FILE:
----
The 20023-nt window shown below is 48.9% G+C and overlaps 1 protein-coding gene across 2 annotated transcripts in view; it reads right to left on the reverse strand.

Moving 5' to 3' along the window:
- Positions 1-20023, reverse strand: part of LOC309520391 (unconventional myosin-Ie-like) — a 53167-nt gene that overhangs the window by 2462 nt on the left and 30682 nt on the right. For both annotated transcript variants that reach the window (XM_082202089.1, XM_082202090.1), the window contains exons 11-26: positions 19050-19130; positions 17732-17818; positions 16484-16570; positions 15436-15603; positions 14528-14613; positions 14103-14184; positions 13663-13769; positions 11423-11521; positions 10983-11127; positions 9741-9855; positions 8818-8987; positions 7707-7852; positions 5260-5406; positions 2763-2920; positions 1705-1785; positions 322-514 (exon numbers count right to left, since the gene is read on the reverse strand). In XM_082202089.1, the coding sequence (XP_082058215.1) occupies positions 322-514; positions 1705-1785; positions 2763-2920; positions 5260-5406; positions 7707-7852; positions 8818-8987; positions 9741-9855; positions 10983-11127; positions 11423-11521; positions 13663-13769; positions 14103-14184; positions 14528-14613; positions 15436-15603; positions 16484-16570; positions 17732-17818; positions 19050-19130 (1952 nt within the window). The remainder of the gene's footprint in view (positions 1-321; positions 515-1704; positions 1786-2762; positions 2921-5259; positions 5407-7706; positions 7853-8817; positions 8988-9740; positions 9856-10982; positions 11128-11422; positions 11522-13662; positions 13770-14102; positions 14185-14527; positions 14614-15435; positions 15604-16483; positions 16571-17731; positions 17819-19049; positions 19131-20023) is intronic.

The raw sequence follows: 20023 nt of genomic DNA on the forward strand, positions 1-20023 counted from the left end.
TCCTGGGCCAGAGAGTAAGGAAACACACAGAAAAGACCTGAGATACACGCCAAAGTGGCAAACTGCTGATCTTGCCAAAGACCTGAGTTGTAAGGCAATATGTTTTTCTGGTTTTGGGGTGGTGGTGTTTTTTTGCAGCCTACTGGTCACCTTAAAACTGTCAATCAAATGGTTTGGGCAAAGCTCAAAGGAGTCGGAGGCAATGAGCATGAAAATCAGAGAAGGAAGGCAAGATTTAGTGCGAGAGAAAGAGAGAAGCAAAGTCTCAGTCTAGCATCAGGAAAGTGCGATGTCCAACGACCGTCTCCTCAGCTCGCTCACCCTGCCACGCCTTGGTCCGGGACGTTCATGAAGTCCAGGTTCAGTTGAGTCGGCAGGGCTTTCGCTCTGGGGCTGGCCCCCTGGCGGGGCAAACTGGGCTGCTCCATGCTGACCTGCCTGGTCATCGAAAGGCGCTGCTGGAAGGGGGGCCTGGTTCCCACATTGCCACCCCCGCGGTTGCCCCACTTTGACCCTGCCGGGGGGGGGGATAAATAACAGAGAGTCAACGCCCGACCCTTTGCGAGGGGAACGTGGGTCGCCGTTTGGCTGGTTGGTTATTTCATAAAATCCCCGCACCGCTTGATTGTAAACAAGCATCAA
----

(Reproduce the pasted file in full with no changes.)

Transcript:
The 20023-nt window shown below is 48.9% G+C and overlaps 1 protein-coding gene across 2 annotated transcripts in view; it reads right to left on the reverse strand.

Moving 5' to 3' along the window:
- Positions 1-20023, reverse strand: part of LOC309520391 (unconventional myosin-Ie-like) — a 53167-nt gene that overhangs the window by 2462 nt on the left and 30682 nt on the right. For both annotated transcript variants that reach the window (XM_082202089.1, XM_082202090.1), the window contains exons 11-26: positions 19050-19130; positions 17732-17818; positions 16484-16570; positions 15436-15603; positions 14528-14613; positions 14103-14184; positions 13663-13769; positions 11423-11521; positions 10983-11127; positions 9741-9855; positions 8818-8987; positions 7707-7852; positions 5260-5406; positions 2763-2920; positions 1705-1785; positions 322-514 (exon numbers count right to left, since the gene is read on the reverse strand). In XM_082202089.1, the coding sequence (XP_082058215.1) occupies positions 322-514; positions 1705-1785; positions 2763-2920; positions 5260-5406; positions 7707-7852; positions 8818-8987; positions 9741-9855; positions 10983-11127; positions 11423-11521; positions 13663-13769; positions 14103-14184; positions 14528-14613; positions 15436-15603; positions 16484-16570; positions 17732-17818; positions 19050-19130 (1952 nt within the window). The remainder of the gene's footprint in view (positions 1-321; positions 515-1704; positions 1786-2762; positions 2921-5259; positions 5407-7706; positions 7853-8817; positions 8988-9740; positions 9856-10982; positions 11128-11422; positions 11522-13662; positions 13770-14102; positions 14185-14527; positions 14614-15435; positions 15604-16483; positions 16571-17731; positions 17819-19049; positions 19131-20023) is intronic.

The raw sequence follows: 20023 nt of genomic DNA on the forward strand, positions 1-20023 counted from the left end.
TCCTGGGCCAGAGAGTAAGGAAACACACAGAAAAGACCTGAGATACACGCCAAAGTGGCAAACTGCTGATCTTGCCAAAGACCTGAGTTGTAAGGCAATATGTTTTTCTGGTTTTGGGGTGGTGGTGTTTTTTTGCAGCCTACTGGTCACCTTAAAACTGTCAATCAAATGGTTTGGGCAAAGCTCAAAGGAGTCGGAGGCAATGAGCATGAAAATCAGAGAAGGAAGGCAAGATTTAGTGCGAGAGAAAGAGAGAAGCAAAGTCTCAGTCTAGCATCAGGAAAGTGCGATGTCCAACGACCGTCTCCTCAGCTCGCTCACCCTGCCACGCCTTGGTCCGGGACGTTCATGAAGTCCAGGTTCAGTTGAGTCGGCAGGGCTTTCGCTCTGGGGCTGGCCCCCTGGCGGGGCAAACTGGGCTGCTCCATGCTGACCTGCCTGGTCATCGAAAGGCGCTGCTGGAAGGGGGGCCTGGTTCCCACATTGCCACCCCCGCGGTTGCCCCACTTTGACCCTGCCGGGGGGGGGGATAAATAACAGAGAGTCAACGCCCGACCCTTTGCGAGGGGAACGTGGGTCGCCGTTTGGCTGGTTGGTTATTTCATAAAATCCCCGCACCGCTTGATTGTAAACAAGCATCAA